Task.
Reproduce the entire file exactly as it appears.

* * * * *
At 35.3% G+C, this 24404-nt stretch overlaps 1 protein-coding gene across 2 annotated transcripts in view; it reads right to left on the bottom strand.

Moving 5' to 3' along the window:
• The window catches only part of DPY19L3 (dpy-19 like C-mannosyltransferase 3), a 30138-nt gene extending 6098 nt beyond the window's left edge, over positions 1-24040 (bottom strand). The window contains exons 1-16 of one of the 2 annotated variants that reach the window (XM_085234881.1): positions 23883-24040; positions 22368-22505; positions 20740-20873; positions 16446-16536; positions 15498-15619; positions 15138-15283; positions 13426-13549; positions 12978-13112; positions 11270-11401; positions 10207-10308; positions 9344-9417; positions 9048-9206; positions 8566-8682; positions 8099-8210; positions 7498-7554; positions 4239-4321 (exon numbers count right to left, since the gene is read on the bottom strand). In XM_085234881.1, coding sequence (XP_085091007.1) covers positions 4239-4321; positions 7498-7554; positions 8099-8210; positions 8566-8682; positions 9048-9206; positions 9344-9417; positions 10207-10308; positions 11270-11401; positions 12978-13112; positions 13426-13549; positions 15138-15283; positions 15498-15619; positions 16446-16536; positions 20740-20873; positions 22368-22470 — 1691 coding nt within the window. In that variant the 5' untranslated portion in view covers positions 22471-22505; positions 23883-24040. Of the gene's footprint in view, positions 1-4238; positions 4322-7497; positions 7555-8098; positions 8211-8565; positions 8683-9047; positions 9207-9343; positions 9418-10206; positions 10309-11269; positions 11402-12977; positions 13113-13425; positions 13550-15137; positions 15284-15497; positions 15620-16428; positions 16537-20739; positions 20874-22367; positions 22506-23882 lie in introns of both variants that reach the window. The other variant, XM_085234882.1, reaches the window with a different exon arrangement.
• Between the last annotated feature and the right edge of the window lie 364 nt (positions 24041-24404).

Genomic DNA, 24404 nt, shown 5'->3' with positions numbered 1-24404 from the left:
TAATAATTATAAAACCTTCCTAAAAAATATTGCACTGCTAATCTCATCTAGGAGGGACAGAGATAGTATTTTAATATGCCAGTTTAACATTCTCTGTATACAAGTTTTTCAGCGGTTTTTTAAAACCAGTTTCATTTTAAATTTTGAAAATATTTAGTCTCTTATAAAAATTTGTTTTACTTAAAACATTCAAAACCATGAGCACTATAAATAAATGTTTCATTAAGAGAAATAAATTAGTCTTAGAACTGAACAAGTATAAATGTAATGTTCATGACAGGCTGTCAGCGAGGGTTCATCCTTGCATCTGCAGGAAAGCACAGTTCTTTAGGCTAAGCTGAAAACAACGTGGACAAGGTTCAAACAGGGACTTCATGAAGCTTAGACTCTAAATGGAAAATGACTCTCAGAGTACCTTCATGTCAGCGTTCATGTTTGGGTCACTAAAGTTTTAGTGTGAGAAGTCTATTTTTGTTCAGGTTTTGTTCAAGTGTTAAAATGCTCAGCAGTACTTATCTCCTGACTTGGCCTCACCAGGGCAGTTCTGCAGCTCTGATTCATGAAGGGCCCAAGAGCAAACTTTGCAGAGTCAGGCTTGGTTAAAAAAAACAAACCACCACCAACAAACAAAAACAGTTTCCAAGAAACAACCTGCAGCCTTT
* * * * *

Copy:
At 35.3% G+C, this 24404-nt stretch overlaps 1 protein-coding gene across 2 annotated transcripts in view; it reads right to left on the bottom strand.

Moving 5' to 3' along the window:
• The window catches only part of DPY19L3 (dpy-19 like C-mannosyltransferase 3), a 30138-nt gene extending 6098 nt beyond the window's left edge, over positions 1-24040 (bottom strand). The window contains exons 1-16 of one of the 2 annotated variants that reach the window (XM_085234881.1): positions 23883-24040; positions 22368-22505; positions 20740-20873; positions 16446-16536; positions 15498-15619; positions 15138-15283; positions 13426-13549; positions 12978-13112; positions 11270-11401; positions 10207-10308; positions 9344-9417; positions 9048-9206; positions 8566-8682; positions 8099-8210; positions 7498-7554; positions 4239-4321 (exon numbers count right to left, since the gene is read on the bottom strand). In XM_085234881.1, coding sequence (XP_085091007.1) covers positions 4239-4321; positions 7498-7554; positions 8099-8210; positions 8566-8682; positions 9048-9206; positions 9344-9417; positions 10207-10308; positions 11270-11401; positions 12978-13112; positions 13426-13549; positions 15138-15283; positions 15498-15619; positions 16446-16536; positions 20740-20873; positions 22368-22470 — 1691 coding nt within the window. In that variant the 5' untranslated portion in view covers positions 22471-22505; positions 23883-24040. Of the gene's footprint in view, positions 1-4238; positions 4322-7497; positions 7555-8098; positions 8211-8565; positions 8683-9047; positions 9207-9343; positions 9418-10206; positions 10309-11269; positions 11402-12977; positions 13113-13425; positions 13550-15137; positions 15284-15497; positions 15620-16428; positions 16537-20739; positions 20874-22367; positions 22506-23882 lie in introns of both variants that reach the window. The other variant, XM_085234882.1, reaches the window with a different exon arrangement.
• Between the last annotated feature and the right edge of the window lie 364 nt (positions 24041-24404).

Genomic DNA, 24404 nt, shown 5'->3' with positions numbered 1-24404 from the left:
TAATAATTATAAAACCTTCCTAAAAAATATTGCACTGCTAATCTCATCTAGGAGGGACAGAGATAGTATTTTAATATGCCAGTTTAACATTCTCTGTATACAAGTTTTTCAGCGGTTTTTTAAAACCAGTTTCATTTTAAATTTTGAAAATATTTAGTCTCTTATAAAAATTTGTTTTACTTAAAACATTCAAAACCATGAGCACTATAAATAAATGTTTCATTAAGAGAAATAAATTAGTCTTAGAACTGAACAAGTATAAATGTAATGTTCATGACAGGCTGTCAGCGAGGGTTCATCCTTGCATCTGCAGGAAAGCACAGTTCTTTAGGCTAAGCTGAAAACAACGTGGACAAGGTTCAAACAGGGACTTCATGAAGCTTAGACTCTAAATGGAAAATGACTCTCAGAGTACCTTCATGTCAGCGTTCATGTTTGGGTCACTAAAGTTTTAGTGTGAGAAGTCTATTTTTGTTCAGGTTTTGTTCAAGTGTTAAAATGCTCAGCAGTACTTATCTCCTGACTTGGCCTCACCAGGGCAGTTCTGCAGCTCTGATTCATGAAGGGCCCAAGAGCAAACTTTGCAGAGTCAGGCTTGGTTAAAAAAAACAAACCACCACCAACAAACAAAAACAGTTTCCAAGAAACAACCTGCAGCCTTT